Kevin McDonald’s Off-Broadway show Kevin McDonald ALIVE on 42nd Street plays at Theatre Row NYC’s Studio Theatre from August 25 to 31. Kevin co-founded the iconic comedy troupe The Kids in the Hall with Dave Foley after they met at Toronto’s Second City; joined by Bruce McCulloch, Mark McKinney, and Scott Thompson, the television iteration of the troupe ran from 1988 to 1995. In addition, Kevin has appeared on such TV shows as Seinfeld, NewsRadio, and Tim and Eric’s Awesome Show, as well as performed voice work on Lilo & Stitch, Invader Zim, and The Angry Beavers, to name a few. Kevin frequently stages his podcast, Kevin McDonald’s Kevin McDonald Show in NYC (and throughout the country), with recent guests including Tim Heidecker, Sasheer Zamata, Weird Al Yankovic, Paul F. Tompkins, and many others. (Photo by Leif Norman.)
In 1997, I was a recent arrival in Los Angeles. I’d moved there in 1996, and was immediately auditioning a lot, but only booked one role that year. After one particular audition, the casting agent called my agent and said, “Not only did he not get the job, but we think he needs acting lessons.” That was devastating to me – and it didn’t help that my agent passed this information on to me when I was en route to my next audition, a pilot Nora Ephron had written and was producing. I’m not an insecure person, but I basically had a breakdown in front of Nora Ephron. I remember there was a blanket in the room, and at one point she put the blanket over my shoulders and said, “Well, look, it’s been a really rough day. We’re really dying to have you audition, no matter what the other casting agent said. Why don’t you come back in a few days?”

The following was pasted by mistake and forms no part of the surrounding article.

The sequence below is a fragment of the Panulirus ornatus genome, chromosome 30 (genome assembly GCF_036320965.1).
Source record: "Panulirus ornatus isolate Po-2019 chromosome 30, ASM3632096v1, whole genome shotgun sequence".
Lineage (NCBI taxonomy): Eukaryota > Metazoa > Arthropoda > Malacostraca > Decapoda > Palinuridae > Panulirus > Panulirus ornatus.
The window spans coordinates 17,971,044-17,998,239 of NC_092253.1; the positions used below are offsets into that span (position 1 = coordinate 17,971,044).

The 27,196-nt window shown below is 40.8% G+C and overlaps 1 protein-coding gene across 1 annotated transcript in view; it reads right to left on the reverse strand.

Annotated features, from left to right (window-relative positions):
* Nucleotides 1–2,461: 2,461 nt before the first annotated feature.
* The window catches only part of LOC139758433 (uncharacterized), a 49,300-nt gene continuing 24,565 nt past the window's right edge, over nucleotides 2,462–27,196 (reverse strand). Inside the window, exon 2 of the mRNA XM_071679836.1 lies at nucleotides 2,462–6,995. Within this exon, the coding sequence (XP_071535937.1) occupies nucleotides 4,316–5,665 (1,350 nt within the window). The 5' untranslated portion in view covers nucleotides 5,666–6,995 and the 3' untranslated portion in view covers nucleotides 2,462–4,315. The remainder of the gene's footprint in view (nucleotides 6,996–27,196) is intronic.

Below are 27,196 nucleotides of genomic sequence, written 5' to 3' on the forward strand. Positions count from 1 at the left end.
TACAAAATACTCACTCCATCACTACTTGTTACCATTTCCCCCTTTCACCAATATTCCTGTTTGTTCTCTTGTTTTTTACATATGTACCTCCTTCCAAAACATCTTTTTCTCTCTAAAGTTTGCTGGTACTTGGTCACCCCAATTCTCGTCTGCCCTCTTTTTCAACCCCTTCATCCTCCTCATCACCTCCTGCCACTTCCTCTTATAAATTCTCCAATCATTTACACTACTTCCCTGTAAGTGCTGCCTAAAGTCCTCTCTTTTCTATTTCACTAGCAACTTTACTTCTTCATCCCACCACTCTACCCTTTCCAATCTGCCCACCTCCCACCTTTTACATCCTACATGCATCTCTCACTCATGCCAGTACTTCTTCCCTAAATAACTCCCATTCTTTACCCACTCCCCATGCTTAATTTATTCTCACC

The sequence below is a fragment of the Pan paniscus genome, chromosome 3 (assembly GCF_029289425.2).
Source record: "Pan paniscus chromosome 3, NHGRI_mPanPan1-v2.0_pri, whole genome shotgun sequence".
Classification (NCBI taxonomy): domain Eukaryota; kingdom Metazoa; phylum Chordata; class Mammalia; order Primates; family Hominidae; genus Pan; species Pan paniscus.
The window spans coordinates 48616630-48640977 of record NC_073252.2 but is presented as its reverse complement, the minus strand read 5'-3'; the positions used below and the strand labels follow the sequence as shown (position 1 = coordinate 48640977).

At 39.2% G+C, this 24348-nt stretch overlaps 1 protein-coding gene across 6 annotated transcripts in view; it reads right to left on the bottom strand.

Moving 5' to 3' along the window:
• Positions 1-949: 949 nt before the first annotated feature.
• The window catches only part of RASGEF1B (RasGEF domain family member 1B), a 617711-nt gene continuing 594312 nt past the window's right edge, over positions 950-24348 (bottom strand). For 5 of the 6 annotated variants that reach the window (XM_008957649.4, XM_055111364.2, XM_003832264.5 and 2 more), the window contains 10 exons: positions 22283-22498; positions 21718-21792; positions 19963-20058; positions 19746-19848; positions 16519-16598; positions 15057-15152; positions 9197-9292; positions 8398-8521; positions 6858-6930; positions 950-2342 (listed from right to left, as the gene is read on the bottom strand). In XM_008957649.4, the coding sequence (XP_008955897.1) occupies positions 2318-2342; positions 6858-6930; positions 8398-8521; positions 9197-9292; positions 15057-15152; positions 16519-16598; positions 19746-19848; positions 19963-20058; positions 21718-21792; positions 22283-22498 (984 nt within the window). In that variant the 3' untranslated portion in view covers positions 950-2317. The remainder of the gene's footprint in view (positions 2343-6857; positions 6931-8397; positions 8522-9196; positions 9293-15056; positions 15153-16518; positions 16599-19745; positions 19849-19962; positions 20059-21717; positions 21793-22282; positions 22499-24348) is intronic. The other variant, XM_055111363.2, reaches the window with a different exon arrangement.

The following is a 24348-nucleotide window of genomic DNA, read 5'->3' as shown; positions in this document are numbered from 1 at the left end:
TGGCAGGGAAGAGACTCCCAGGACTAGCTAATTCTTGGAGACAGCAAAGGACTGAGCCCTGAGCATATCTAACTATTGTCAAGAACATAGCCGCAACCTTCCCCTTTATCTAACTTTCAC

After that, I hired an acting teacher, Janet Alhanti, who was amazing. She told me, “No, you are good, you just get nervous when you audition.” Which I hope is true. So I went back, had a good audition for the Nora Ephron show and got a call back. Overall, though, it was a tough year. When I finally got a part, it was in a crummy TV show. I forget what it was called, and I’m glad about that. I do remember my one line, though: “I’ll have the chow mein.” It was not a good show.
In 1997, I got offered a lead role in the movie called The Godson, a parody of The Godfather which I suspect everybody involved knew was going to be a straight-to-video title. I was going to play the funny version of Al Pacino’s character, and was very excited that one of my childhood idols, Dom DeLuise, was to play the Marlon Brando role and Rodney Dangerfield was going to be the head of the rival gang.